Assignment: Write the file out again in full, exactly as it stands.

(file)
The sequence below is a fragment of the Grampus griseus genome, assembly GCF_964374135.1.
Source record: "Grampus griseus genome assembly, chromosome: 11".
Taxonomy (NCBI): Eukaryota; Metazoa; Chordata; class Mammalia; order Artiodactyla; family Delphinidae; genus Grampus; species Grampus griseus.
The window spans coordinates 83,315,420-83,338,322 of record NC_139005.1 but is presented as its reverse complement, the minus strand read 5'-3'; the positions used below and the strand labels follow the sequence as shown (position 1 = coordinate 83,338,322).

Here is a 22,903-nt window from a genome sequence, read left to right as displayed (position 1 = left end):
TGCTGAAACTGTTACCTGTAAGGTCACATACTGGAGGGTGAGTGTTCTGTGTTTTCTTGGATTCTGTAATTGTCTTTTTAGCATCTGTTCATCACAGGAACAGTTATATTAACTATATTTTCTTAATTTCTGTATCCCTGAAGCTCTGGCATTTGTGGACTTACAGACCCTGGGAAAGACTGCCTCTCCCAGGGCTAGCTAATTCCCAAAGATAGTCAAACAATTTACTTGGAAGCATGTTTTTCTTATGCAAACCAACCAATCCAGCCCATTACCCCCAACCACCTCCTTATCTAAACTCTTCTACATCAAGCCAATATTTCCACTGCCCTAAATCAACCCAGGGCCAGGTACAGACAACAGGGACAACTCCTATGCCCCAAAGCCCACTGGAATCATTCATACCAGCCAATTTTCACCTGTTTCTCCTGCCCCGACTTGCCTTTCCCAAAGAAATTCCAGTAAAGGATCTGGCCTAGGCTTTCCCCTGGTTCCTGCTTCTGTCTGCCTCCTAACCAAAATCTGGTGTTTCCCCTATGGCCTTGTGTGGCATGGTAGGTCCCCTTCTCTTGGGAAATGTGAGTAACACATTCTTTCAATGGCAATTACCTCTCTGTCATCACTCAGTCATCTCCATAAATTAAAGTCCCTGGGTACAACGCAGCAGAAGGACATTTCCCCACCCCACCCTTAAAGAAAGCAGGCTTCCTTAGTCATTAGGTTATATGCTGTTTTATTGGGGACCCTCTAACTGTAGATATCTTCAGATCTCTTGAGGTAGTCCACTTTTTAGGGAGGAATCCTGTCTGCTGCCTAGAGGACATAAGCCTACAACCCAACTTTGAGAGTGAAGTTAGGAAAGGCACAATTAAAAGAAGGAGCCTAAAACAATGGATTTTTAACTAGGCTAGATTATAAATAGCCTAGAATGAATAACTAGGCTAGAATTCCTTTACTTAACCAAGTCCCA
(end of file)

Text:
The sequence below is a fragment of the Grampus griseus genome, assembly GCF_964374135.1.
Source record: "Grampus griseus genome assembly, chromosome: 11".
Taxonomy (NCBI): Eukaryota; Metazoa; Chordata; class Mammalia; order Artiodactyla; family Delphinidae; genus Grampus; species Grampus griseus.
The window spans coordinates 83,315,420-83,338,322 of record NC_139005.1 but is presented as its reverse complement, the minus strand read 5'-3'; the positions used below and the strand labels follow the sequence as shown (position 1 = coordinate 83,338,322).

Here is a 22,903-nt window from a genome sequence, read left to right as displayed (position 1 = left end):
TGCTGAAACTGTTACCTGTAAGGTCACATACTGGAGGGTGAGTGTTCTGTGTTTTCTTGGATTCTGTAATTGTCTTTTTAGCATCTGTTCATCACAGGAACAGTTATATTAACTATATTTTCTTAATTTCTGTATCCCTGAAGCTCTGGCATTTGTGGACTTACAGACCCTGGGAAAGACTGCCTCTCCCAGGGCTAGCTAATTCCCAAAGATAGTCAAACAATTTACTTGGAAGCATGTTTTTCTTATGCAAACCAACCAATCCAGCCCATTACCCCCAACCACCTCCTTATCTAAACTCTTCTACATCAAGCCAATATTTCCACTGCCCTAAATCAACCCAGGGCCAGGTACAGACAACAGGGACAACTCCTATGCCCCAAAGCCCACTGGAATCATTCATACCAGCCAATTTTCACCTGTTTCTCCTGCCCCGACTTGCCTTTCCCAAAGAAATTCCAGTAAAGGATCTGGCCTAGGCTTTCCCCTGGTTCCTGCTTCTGTCTGCCTCCTAACCAAAATCTGGTGTTTCCCCTATGGCCTTGTGTGGCATGGTAGGTCCCCTTCTCTTGGGAAATGTGAGTAACACATTCTTTCAATGGCAATTACCTCTCTGTCATCACTCAGTCATCTCCATAAATTAAAGTCCCTGGGTACAACGCAGCAGAAGGACATTTCCCCACCCCACCCTTAAAGAAAGCAGGCTTCCTTAGTCATTAGGTTATATGCTGTTTTATTGGGGACCCTCTAACTGTAGATATCTTCAGATCTCTTGAGGTAGTCCACTTTTTAGGGAGGAATCCTGTCTGCTGCCTAGAGGACATAAGCCTACAACCCAACTTTGAGAGTGAAGTTAGGAAAGGCACAATTAAAAGAAGGAGCCTAAAACAATGGATTTTTAACTAGGCTAGATTATAAATAGCCTAGAATGAATAACTAGGCTAGAATTCCTTTACTTAACCAAGTCCCA